All three, women now, thought of James all the time, but he loved Molly. He loved Molly with a burning fire.

But James wasn’t worthy of all their attention, he was lazy and shifty and would do anything to avoid having to work for his money.

Somehow, when Michelle became a cop, that cut the ropes that were keeping all of them in check and things quickly began to spin out of control. James worked a deal with Molly’s sister, Tandy, borrowing all her savings (and she, unlike her sister Molly and James was a hardworking, honest woman) with some harebrained scheme to buy some brown heroin from the next town down the interstate and turn it into a big profit. Tandy never would have done the deal if she wasn’t blinded by her passion for James… there were some vague promises made – never intended to be kept.

He lost his nerve and blew Tandy’s money on a classic motorcycle, a 1952 Vincent, and a custom leather jacket for Molly, who dyed her hair bright red for the occasion. Tandy was furious, though she never showed it outwardly. Molly and James were the talk of the town… A red haired woman in a leather jacket on the back of a vintage motorcycle… quite the scene.

But the Gomez brothers were upset the deal never went down. They had made some upfront deal that left them holding the bag and they weren’t who you wanted to piss off. Officer Michelle McQuade heard rumors through her network of informers and tried to warn her old friend James, but he wasn’t hearing any of it.

Finally, one evening Tandy had enough and sent word to the Gomez brothers of a place that James would head out at night. She said she was sick and made sure her sister Molly stayed with her while James rode away, saying she didn’t always need to go, it would be all right, “Just this time.”

They blasted James with a shotgun and Molly barely got to him at the hospital before he died. His last act was to give her the keys to the undamaged motorcycle.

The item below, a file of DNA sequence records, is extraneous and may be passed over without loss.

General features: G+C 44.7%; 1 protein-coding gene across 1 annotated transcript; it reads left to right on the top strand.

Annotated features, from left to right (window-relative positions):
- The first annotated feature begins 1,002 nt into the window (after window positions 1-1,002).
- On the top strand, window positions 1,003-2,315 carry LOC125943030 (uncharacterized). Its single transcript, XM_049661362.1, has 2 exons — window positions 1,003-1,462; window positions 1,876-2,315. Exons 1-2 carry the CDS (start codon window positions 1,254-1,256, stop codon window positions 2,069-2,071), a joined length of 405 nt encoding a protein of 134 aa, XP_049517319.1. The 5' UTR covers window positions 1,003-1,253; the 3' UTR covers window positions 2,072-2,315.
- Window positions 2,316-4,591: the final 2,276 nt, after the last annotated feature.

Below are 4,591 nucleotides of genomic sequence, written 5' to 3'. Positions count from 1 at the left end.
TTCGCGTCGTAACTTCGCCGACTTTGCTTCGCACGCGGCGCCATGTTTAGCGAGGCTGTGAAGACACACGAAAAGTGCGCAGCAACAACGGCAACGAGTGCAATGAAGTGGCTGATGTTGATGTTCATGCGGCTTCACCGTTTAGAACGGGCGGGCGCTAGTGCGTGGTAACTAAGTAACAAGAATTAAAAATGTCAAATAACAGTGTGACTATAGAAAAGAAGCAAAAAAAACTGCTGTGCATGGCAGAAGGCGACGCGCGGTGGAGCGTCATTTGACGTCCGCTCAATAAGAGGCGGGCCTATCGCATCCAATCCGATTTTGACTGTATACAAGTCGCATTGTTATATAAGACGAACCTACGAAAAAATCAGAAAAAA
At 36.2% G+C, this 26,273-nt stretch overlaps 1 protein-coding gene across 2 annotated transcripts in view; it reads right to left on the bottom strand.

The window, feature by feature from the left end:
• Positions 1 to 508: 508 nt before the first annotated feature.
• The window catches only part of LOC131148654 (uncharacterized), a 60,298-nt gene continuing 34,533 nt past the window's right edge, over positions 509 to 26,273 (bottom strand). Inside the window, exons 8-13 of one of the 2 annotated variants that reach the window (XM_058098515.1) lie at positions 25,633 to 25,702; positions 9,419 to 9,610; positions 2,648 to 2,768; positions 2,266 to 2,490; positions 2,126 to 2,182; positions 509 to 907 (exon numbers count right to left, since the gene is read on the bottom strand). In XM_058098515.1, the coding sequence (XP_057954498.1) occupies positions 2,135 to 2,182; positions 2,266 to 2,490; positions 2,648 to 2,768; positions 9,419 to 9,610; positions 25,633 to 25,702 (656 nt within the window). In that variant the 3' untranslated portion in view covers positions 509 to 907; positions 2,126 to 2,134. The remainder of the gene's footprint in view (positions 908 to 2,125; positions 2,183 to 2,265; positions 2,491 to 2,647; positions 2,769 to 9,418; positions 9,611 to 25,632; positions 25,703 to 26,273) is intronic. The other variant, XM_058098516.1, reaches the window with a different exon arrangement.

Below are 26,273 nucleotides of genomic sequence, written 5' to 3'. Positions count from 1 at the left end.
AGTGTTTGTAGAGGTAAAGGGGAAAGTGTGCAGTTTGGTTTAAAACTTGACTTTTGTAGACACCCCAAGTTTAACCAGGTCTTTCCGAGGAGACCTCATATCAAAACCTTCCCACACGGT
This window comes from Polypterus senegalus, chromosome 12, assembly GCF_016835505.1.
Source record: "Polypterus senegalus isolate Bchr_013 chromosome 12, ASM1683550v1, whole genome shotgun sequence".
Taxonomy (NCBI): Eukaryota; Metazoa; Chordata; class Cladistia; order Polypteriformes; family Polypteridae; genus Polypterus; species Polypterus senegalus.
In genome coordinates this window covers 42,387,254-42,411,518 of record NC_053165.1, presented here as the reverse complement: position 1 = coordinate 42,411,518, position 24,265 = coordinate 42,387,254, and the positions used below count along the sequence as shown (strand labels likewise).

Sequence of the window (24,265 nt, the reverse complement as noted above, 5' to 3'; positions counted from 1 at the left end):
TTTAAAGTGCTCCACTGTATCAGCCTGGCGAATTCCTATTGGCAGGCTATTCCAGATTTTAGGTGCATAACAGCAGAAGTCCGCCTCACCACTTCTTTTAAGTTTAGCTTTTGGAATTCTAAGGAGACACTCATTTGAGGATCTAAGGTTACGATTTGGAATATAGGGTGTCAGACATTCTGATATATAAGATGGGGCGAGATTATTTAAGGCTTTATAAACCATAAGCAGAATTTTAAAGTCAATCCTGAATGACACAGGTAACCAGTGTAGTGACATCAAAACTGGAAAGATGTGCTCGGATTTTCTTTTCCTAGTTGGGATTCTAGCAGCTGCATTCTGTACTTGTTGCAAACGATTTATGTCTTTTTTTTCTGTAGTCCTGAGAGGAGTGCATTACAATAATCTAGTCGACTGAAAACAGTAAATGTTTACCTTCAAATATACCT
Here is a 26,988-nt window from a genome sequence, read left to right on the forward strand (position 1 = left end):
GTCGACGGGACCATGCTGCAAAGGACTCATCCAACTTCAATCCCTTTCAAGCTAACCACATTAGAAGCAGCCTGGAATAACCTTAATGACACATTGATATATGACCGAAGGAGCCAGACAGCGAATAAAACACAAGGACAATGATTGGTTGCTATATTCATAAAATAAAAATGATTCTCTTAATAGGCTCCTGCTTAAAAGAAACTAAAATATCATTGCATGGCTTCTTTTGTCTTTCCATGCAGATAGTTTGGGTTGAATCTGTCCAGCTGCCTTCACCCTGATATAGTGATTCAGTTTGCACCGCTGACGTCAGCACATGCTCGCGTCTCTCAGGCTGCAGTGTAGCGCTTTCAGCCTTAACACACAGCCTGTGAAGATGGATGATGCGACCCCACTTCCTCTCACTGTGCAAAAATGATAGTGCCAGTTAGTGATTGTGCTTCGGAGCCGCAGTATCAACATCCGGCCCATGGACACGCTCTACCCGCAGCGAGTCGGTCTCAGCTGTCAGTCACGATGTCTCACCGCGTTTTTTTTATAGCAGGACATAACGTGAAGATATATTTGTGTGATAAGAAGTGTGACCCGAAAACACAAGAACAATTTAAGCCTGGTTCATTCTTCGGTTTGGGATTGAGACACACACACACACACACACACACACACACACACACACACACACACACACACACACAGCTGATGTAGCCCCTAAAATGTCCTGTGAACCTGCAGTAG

Now the two sisters, Molly and Tandy ride the bike together with Molly in front still wearing her leather jacket. They are the talk of the town. Sometimes they go too fast but Officer McQuade makes sure the tickets get squashed.

 

Live Through the Night

“Yet, as only New Yorkers know, if you can get through the twilight, you’ll live through the night.”
― Dorothy Parker

Somewhere in the Caribbean

 

The light leaking between the curtains was gray twilight. He didn’t know where he was and the only clock read six seventeen with no AM/PM indicator. He didn’t know if it was six in the morning or in the evening.

All he could do was to stay motionless, staring at the gap between the curtains, waiting to see if it grew lighter or darker.

The Illusion of Risk

What are you buying when you get on a roller coaster? Not risk… but the illusion of risk. Being hurled to the edge of danger but knowing that you’ll never have to cross it. … Think of Alaska as one big theme park.”
—- Limbo (movie), John Sayles

This year’s New Orleans Writing Marathon was based at the wonderful, historic Beauregard Keyes house in the French Quarter. What a beautiful place – I recommend a visit and a tour.